The Apostle John teaches us that after the Lord instituted the Lord’s Supper (cf. Jn 13:1–2; Lk 22:15–20), He washed the feet of His disciples (Jn 13:4–12), and said to them: “If I then, your Lord and Master, have washed your feet; ye also ought to wash one another’s feet. For I have given you an example, that ye should do as I have done to you” (Jn 13:14–15). My question is: In view of such clear teaching from the Scripture, why do we not practice feet-washing as the early church did and some churches still do?

It is true that feet-washing was practised as a rite in some sectors of the early church, though it should be noted that the practice never gained universal acceptance, and soon died out. It is also true that feet-washing is practised by some groups, such as some Brethren churches, the Mennonites and Seventh-Day Adventists, but I think it is fair to say that no mainline Protestant or Reformed church today practises it.

The question we must ask ourselves, however, is not so much whether it is being practised any where, as whether the Lord does command us to practise it as a religious ritual. I do not think He does!

When the Lord washed His disciples’ feet, He was not instituting an ordinance as He did with the Lord’s Supper. No, He was doing something practical and using it to teach some important principles to His disciples. You see, in those days, the people generally wore sandals and had to walk on dusty, dirt roads (no bitumen roads in those days). This made it necessary that when a person entered a house that he should wash his feet. Usually, the host of a house would either provide water for the guests to wash in (cf. Gen 18:4, 19:2; Lk 7:44) or get a servant to wash the feet of his guest (cf. 1 Sam 25:41). In that day after the Passover, what the Lord did was essentially to humble Himself to wash the feet of His disciples as a slave would. In so doing, He teaches them a very powerful lesson that they ought to serve one another rather than lording over one another. But take careful note that what the Lord was doing was practical rather than symbolic. Today, when we talk about washing one another’s feet we generally think about what the term symbolises. But remember that it was what the Lord did that gives the term its symbolic meaning. It is anachronistic to think that the Lord did what He did because of its symbolic meaning. In other words, the Lord was setting a practical example of servanthood to His disciples, rather than instituting a symbolic rite.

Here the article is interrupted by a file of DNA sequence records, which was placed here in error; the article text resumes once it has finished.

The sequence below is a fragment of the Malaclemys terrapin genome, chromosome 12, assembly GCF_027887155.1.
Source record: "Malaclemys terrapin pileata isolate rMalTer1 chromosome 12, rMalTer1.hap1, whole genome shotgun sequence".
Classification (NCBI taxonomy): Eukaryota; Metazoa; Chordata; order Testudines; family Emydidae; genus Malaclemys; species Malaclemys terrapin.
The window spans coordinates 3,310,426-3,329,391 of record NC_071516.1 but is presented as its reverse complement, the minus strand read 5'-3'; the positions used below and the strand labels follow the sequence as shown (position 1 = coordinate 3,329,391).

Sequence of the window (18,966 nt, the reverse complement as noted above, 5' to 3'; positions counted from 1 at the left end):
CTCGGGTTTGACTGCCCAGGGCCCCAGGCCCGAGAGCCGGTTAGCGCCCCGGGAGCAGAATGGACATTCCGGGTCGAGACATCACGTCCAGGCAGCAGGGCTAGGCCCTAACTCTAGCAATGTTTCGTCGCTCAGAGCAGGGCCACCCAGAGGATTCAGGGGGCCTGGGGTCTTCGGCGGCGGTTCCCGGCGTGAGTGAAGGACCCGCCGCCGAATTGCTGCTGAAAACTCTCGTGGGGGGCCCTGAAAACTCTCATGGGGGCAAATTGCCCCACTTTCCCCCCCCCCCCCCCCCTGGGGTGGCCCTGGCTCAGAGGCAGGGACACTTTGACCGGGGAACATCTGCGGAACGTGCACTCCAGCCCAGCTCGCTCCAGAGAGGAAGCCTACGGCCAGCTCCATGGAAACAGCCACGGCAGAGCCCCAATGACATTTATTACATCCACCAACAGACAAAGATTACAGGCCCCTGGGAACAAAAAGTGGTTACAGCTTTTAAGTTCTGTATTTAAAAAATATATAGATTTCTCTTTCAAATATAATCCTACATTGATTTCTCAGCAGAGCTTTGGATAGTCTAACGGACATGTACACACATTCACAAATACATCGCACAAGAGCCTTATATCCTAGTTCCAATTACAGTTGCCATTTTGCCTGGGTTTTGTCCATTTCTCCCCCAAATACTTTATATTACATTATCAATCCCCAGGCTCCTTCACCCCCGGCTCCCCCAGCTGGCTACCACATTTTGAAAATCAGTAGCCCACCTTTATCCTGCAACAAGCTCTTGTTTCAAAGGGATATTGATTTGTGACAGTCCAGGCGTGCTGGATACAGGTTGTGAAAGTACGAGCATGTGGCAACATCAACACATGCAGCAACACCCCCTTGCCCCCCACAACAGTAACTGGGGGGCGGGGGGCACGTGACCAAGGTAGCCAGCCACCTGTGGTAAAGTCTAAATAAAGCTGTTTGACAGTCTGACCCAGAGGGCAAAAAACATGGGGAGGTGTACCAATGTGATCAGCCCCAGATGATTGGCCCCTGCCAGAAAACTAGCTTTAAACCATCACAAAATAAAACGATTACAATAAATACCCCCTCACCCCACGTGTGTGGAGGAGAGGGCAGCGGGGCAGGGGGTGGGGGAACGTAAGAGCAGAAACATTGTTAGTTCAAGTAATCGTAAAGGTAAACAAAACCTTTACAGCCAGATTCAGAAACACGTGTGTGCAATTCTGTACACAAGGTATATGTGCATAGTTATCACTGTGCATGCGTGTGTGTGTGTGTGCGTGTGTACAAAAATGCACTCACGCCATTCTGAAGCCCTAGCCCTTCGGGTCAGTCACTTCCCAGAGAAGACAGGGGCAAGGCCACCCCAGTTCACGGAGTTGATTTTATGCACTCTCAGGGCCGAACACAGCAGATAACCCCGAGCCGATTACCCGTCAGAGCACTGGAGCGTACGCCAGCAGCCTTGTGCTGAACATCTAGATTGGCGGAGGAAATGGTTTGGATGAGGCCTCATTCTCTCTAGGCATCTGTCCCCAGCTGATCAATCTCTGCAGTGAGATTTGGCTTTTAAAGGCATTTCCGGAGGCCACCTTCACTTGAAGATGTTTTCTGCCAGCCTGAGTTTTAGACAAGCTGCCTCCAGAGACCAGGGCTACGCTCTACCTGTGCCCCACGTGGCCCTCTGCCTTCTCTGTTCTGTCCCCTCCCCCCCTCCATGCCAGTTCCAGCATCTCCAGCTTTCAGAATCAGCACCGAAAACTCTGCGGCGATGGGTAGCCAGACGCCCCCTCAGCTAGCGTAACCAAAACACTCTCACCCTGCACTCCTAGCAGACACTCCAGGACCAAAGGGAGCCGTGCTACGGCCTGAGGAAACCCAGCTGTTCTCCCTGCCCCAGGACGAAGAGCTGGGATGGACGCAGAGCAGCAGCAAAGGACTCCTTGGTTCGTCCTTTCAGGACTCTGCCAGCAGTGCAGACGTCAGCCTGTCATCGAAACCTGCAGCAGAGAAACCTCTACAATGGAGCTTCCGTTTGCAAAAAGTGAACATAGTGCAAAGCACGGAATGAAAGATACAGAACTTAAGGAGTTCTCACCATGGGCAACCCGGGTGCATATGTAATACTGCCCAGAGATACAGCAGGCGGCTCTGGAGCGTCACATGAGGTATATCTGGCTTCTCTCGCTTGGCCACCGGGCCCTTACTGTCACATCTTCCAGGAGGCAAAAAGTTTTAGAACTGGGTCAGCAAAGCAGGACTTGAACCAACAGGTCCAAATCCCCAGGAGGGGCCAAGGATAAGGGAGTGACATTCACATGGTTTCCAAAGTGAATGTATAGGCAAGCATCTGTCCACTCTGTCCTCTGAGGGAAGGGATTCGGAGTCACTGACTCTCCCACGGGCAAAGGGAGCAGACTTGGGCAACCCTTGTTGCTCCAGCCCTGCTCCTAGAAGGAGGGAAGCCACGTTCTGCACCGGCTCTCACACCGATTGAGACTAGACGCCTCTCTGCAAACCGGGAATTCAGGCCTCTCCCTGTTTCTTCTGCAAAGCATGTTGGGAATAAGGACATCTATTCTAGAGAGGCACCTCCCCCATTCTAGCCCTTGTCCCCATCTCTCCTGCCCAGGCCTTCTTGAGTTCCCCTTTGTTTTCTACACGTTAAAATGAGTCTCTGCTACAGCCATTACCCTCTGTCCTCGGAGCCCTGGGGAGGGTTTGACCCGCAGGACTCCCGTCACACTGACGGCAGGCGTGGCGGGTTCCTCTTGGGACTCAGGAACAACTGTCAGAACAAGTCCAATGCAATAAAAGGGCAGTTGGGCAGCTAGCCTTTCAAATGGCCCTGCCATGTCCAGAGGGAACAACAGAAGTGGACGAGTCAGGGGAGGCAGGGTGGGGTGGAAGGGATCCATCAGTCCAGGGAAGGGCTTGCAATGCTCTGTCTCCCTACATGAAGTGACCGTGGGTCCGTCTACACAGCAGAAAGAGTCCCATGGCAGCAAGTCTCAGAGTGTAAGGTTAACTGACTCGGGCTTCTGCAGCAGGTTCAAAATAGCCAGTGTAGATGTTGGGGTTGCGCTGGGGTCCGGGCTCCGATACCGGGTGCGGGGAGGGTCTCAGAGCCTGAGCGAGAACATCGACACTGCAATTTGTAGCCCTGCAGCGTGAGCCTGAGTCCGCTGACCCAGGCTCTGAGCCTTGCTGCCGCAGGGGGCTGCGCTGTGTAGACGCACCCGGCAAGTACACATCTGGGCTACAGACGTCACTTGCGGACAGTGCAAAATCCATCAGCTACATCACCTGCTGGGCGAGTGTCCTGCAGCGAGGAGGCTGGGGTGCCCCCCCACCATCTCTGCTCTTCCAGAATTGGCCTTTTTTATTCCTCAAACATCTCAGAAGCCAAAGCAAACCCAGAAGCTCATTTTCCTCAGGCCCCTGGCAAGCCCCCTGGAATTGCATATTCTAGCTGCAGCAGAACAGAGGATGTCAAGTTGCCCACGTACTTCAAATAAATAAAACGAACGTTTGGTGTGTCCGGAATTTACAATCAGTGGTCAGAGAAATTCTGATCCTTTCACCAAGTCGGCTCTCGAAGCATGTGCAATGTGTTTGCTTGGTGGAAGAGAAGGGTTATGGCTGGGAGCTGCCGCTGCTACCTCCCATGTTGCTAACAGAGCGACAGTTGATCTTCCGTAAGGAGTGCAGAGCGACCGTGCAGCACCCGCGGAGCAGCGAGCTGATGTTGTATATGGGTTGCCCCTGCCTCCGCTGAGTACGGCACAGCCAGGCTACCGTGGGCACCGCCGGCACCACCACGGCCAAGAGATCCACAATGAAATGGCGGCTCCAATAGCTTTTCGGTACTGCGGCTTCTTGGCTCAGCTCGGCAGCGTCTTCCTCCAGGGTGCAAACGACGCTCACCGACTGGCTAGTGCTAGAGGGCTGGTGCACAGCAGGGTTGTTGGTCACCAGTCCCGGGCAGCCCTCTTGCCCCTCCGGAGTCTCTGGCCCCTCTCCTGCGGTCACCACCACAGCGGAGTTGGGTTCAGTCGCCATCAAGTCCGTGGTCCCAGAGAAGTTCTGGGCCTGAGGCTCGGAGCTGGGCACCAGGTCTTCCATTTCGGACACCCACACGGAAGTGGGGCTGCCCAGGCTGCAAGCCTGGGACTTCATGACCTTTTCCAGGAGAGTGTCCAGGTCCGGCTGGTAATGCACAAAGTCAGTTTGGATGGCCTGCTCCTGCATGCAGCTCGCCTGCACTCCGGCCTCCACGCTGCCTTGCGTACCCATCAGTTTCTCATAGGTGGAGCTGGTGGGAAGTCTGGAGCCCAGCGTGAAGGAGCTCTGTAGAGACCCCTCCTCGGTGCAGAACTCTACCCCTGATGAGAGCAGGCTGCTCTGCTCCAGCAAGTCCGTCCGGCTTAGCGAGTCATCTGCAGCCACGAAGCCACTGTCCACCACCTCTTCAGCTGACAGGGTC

That this was the case is confirmed by the fact that nowhere in the epistles are we told to imitate what the Lord did literally (as Paul did for the Lord’s Supper). The only reference to feet-washing in the epistles is found in 1 Timothy 5:10, where the Apostle Paul lists among the qualifications for enrolment as a widow that she must have “washed the saints’ feet.” Quite obviously, Paul could not be referring to ritual washing of feet. He could be referring to literal washing of feet, but that is only because it was still a necessary task then. In other words, Paul’s emphasis is really on showing hospitality and kindness towards others, which in those times is appropriately represented by feet-washing because feet-washing was still a necessary task which would be included in acts of hospitality.

We conclude, then, that when the Lord teaches us to wash one another’s feet, He does not mean that we must ritually or literally wash one another’s feet (seeing it is no longer a necessary task). We ought rather to humble ourselves to consider others better than ourselves and to serve one another in practical ways.